Long-term Care Planning
Long-Term Care takes place in the home, nursing homes, assisted living facilities, and continuing care retirement communities. The costs for someone to receive skilled nursing care are the highest. If you or a family member needs long-term care, it can be a life-changing event. All long-term care is expensive and it can $10,000 per month. Unless you have long term care insurance, medical insurance does not cover the cost.
Some people are surprised to learn that Medicare does not pay for complete Long-Term Care. Medicare plans do not cover costs for Long-Term Care for assisted living, nursing homes and adult day care. Early and proper planning can help families afford needed care and save resources. As an attorney, I help protect and preserve my clients’ financial resources to help cover the high costs of long-term care.
Special Needs Trusts
A Special Needs Trust is a tool for a special needs child to help them retain public benefits when receiving assets such as an inheritance or settlement. In order to qualify for Social Security Income (SSI) and Medicaid, there is a limit of $2,000 in countable assets in most cases. If a special needs child is a beneficiary of a trust, the child may be disqualified from public benefits unless money intended for the special needs child is held in a financial instrument such as a Special Needs Trust. For parents of special needs children, retirement planning and estate planning need to take place in tandem to avoid jeopardizing their child’s ability to access public benefits.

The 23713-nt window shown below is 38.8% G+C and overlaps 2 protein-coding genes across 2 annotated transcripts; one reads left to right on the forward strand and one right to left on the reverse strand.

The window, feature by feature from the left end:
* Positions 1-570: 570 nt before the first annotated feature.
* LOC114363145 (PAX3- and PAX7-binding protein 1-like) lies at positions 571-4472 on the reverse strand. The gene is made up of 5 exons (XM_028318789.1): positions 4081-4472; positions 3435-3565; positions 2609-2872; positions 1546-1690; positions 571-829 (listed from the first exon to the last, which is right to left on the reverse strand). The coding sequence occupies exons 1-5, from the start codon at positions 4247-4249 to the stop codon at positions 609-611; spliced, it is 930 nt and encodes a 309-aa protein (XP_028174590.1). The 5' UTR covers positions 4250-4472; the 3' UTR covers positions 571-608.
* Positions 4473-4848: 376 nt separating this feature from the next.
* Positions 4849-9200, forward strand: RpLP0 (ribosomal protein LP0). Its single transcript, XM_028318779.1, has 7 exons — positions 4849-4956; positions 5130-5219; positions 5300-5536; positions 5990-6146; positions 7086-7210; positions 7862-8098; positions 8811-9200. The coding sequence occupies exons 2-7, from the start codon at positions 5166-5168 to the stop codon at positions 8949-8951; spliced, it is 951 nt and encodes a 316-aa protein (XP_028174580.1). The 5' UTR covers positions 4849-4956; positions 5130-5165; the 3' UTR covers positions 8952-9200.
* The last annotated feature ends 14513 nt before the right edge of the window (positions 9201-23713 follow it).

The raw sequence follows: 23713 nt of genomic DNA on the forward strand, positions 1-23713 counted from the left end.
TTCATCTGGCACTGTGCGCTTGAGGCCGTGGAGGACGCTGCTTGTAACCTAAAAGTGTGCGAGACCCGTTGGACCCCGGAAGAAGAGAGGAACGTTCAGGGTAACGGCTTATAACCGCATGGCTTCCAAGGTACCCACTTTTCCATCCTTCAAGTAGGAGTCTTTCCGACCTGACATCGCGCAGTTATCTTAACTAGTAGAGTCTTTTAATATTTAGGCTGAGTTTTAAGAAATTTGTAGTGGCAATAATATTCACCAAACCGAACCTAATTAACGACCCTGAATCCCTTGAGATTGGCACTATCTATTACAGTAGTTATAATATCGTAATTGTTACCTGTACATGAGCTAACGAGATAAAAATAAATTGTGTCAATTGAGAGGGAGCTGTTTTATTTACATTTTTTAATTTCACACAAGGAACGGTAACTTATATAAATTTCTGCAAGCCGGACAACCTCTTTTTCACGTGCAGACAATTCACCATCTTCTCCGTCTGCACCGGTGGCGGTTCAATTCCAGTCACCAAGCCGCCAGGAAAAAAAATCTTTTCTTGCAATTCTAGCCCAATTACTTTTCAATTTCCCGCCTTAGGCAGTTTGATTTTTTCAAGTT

There are two main categories of Special Needs Trusts. First-party or Self-settled Special Needs Trusts are created with assets belonging to the individual with disabilities. The person must be less than 65 years old at the time the trust is established. Medicaid recovers funds remaining in the trust at the beneficiary’s death for reimbursement before left-over funds can be transferred to anyone else.
Third-party Special Needs trusts are created with assets provided by parents, grandparents or other relatives or friends of the beneficiary. The beneficiary’s assets cannot be used to create a third-party special needs trust. This type of trust can be created and funded as an inter-vivos trust or as a testamentary trust. The third party does not require that residual funds are used to reimburse Medicaid for services provided to the beneficiary. If there are remaining funds in the trust after death, named beneficiaries may receive those assets.